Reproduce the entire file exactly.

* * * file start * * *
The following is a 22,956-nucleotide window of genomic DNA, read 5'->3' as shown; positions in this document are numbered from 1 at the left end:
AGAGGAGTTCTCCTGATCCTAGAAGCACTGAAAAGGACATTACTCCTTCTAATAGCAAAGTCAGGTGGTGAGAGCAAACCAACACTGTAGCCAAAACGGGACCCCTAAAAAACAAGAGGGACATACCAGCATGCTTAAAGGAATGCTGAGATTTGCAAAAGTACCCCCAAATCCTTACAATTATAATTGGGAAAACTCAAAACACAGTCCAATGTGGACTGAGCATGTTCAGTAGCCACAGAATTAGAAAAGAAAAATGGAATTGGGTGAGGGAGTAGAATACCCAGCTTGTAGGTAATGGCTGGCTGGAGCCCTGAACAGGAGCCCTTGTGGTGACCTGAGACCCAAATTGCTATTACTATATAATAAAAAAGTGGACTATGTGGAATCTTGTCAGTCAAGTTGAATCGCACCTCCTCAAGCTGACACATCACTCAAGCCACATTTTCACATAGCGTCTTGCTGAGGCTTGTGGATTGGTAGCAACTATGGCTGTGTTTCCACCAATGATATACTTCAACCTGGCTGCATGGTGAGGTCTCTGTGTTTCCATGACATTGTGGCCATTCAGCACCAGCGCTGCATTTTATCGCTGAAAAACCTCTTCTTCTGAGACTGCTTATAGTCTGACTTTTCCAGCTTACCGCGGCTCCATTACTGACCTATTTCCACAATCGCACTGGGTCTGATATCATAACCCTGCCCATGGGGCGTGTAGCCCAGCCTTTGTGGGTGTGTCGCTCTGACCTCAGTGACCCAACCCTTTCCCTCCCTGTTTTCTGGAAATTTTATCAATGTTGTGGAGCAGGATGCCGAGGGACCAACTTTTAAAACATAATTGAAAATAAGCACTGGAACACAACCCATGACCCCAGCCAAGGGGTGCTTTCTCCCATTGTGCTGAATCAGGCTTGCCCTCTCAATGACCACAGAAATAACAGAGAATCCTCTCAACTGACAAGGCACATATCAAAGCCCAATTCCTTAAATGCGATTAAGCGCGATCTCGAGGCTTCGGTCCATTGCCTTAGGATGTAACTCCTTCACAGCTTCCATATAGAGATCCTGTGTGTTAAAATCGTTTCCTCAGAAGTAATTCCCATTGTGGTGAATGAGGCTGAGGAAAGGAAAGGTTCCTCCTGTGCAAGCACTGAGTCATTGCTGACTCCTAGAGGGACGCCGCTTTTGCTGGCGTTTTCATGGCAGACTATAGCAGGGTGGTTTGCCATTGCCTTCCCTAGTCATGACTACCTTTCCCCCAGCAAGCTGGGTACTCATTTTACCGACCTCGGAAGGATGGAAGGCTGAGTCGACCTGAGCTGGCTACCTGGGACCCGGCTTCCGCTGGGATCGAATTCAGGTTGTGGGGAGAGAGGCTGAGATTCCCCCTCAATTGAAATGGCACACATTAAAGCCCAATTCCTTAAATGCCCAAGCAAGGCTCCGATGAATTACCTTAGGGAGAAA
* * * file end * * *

The following is a 22,956-nucleotide window of genomic DNA, read 5'->3' as shown; positions in this document are numbered from 1 at the left end:
AGAGGAGTTCTCCTGATCCTAGAAGCACTGAAAAGGACATTACTCCTTCTAATAGCAAAGTCAGGTGGTGAGAGCAAACCAACACTGTAGCCAAAACGGGACCCCTAAAAAACAAGAGGGACATACCAGCATGCTTAAAGGAATGCTGAGATTTGCAAAAGTACCCCCAAATCCTTACAATTATAATTGGGAAAACTCAAAACACAGTCCAATGTGGACTGAGCATGTTCAGTAGCCACAGAATTAGAAAAGAAAAATGGAATTGGGTGAGGGAGTAGAATACCCAGCTTGTAGGTAATGGCTGGCTGGAGCCCTGAACAGGAGCCCTTGTGGTGACCTGAGACCCAAATTGCTATTACTATATAATAAAAAAGTGGACTATGTGGAATCTTGTCAGTCAAGTTGAATCGCACCTCCTCAAGCTGACACATCACTCAAGCCACATTTTCACATAGCGTCTTGCTGAGGCTTGTGGATTGGTAGCAACTATGGCTGTGTTTCCACCAATGATATACTTCAACCTGGCTGCATGGTGAGGTCTCTGTGTTTCCATGACATTGTGGCCATTCAGCACCAGCGCTGCATTTTATCGCTGAAAAACCTCTTCTTCTGAGACTGCTTATAGTCTGACTTTTCCAGCTTACCGCGGCTCCATTACTGACCTATTTCCACAATCGCACTGGGTCTGATATCATAACCCTGCCCATGGGGCGTGTAGCCCAGCCTTTGTGGGTGTGTCGCTCTGACCTCAGTGACCCAACCCTTTCCCTCCCTGTTTTCTGGAAATTTTATCAATGTTGTGGAGCAGGATGCCGAGGGACCAACTTTTAAAACATAATTGAAAATAAGCACTGGAACACAACCCATGACCCCAGCCAAGGGGTGCTTTCTCCCATTGTGCTGAATCAGGCTTGCCCTCTCAATGACCACAGAAATAACAGAGAATCCTCTCAACTGACAAGGCACATATCAAAGCCCAATTCCTTAAATGCGATTAAGCGCGATCTCGAGGCTTCGGTCCATTGCCTTAGGATGTAACTCCTTCACAGCTTCCATATAGAGATCCTGTGTGTTAAAATCGTTTCCTCAGAAGTAATTCCCATTGTGGTGAATGAGGCTGAGGAAAGGAAAGGTTCCTCCTGTGCAAGCACTGAGTCATTGCTGACTCCTAGAGGGACGCCGCTTTTGCTGGCGTTTTCATGGCAGACTATAGCAGGGTGGTTTGCCATTGCCTTCCCTAGTCATGACTACCTTTCCCCCAGCAAGCTGGGTACTCATTTTACCGACCTCGGAAGGATGGAAGGCTGAGTCGACCTGAGCTGGCTACCTGGGACCCGGCTTCCGCTGGGATCGAATTCAGGTTGTGGGGAGAGAGGCTGAGATTCCCCCTCAATTGAAATGGCACACATTAAAGCCCAATTCCTTAAATGCCCAAGCAAGGCTCCGATGAATTACCTTAGGGAGAAA